But perhaps the most wonderful thing about Mark’s account of this gospel is that we, the audience, are invited into the story.  There is no prescribed ending; we must finish it ourselves.  Jesus is alive- he is in Galilee, and we may bump into him when we turn the next corner if we only have enough faith to believe it may be so. Read the rest of this entry »

    Dane Cook and Liturgy

    April 28, 2007

    Funny…  if you don’t like four letter words, don’t watch.


    On Ecumenism

    April 24, 2007

    This post, an address to the Lesbian and Gay Christian Movement by the Rev. Canon Marilyn McCord Adams, was forwarded to Walking With Integrity yesterday.

    It’s a wonderful address.  I want to address one issue which it touches on briefly:

    Ecumenists believe that institutional tightening and clarity are required to get the Roman Catholic Church and the orthodox to take the Anglican communion seriously as a conversation partner. Their question is perceived to be, is there enough/anything to the Anglican communion to negotiate with?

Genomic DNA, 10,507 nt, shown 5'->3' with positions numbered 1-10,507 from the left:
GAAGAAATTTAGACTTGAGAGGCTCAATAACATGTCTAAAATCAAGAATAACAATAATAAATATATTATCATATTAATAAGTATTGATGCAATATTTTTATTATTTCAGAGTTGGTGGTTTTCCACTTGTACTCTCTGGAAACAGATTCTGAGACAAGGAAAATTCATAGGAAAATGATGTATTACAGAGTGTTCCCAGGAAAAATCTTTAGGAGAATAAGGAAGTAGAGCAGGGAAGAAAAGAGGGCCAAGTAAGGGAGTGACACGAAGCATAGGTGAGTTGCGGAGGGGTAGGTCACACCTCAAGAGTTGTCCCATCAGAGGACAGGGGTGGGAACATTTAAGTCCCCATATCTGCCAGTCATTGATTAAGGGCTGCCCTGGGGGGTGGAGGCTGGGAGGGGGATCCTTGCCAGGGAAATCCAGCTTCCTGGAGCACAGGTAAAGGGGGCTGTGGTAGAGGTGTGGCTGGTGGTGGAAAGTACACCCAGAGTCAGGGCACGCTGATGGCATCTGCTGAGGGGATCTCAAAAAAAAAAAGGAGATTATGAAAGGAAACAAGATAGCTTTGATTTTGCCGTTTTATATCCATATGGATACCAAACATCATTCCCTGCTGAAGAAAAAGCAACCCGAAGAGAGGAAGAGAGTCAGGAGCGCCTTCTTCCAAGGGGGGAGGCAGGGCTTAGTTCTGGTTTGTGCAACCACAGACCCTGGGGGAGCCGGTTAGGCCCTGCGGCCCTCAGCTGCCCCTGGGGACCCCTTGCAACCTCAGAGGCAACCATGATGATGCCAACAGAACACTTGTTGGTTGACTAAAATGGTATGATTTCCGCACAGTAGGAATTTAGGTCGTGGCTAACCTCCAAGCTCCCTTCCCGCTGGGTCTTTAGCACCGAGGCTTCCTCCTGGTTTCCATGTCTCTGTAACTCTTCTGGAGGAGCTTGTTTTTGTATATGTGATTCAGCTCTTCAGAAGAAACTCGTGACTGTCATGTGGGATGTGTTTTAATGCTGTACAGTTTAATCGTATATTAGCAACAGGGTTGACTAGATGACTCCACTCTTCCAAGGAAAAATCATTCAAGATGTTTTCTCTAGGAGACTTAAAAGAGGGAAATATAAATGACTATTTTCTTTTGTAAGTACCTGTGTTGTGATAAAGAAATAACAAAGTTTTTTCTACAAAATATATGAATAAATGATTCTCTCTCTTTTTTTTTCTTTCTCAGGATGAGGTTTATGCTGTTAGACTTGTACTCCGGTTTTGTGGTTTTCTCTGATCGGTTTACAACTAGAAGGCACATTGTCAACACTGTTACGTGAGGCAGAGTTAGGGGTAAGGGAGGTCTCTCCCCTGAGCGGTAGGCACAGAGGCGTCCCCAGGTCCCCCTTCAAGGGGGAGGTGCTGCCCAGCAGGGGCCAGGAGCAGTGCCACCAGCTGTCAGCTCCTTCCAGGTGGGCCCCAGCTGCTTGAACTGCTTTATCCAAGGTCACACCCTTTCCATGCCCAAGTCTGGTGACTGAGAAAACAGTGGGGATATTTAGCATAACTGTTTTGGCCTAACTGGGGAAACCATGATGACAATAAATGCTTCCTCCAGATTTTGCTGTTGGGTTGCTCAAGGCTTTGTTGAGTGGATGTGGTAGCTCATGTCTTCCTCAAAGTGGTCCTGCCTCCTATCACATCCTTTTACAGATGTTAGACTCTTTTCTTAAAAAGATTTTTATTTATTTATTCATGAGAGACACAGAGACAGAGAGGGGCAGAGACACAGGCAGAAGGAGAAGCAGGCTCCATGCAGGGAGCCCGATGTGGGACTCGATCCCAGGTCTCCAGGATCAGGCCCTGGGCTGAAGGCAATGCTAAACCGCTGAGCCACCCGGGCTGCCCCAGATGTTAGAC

I agree with her and I find it troubling.  I have heard and read accounts of ecumenism as being about trying to restore the “true unity” of the church that we have lost through our own sinfulness, or similar accounts.

    That may be one way to characterize ecumenism.  But it needs clarification.  What does “unity” mean?  It does not necessarily mean that we need return to the days of uniform polity, uniform authority, uniform doctrine, nor uniform practice in worship. Read the rest of this entry »

    The Archbishop Speaks

    April 18, 2007

    +++Rowan spoke today.

    And I wasn’t unhappy, for the first time in a long time after reading his comments.

    You can read them here and here.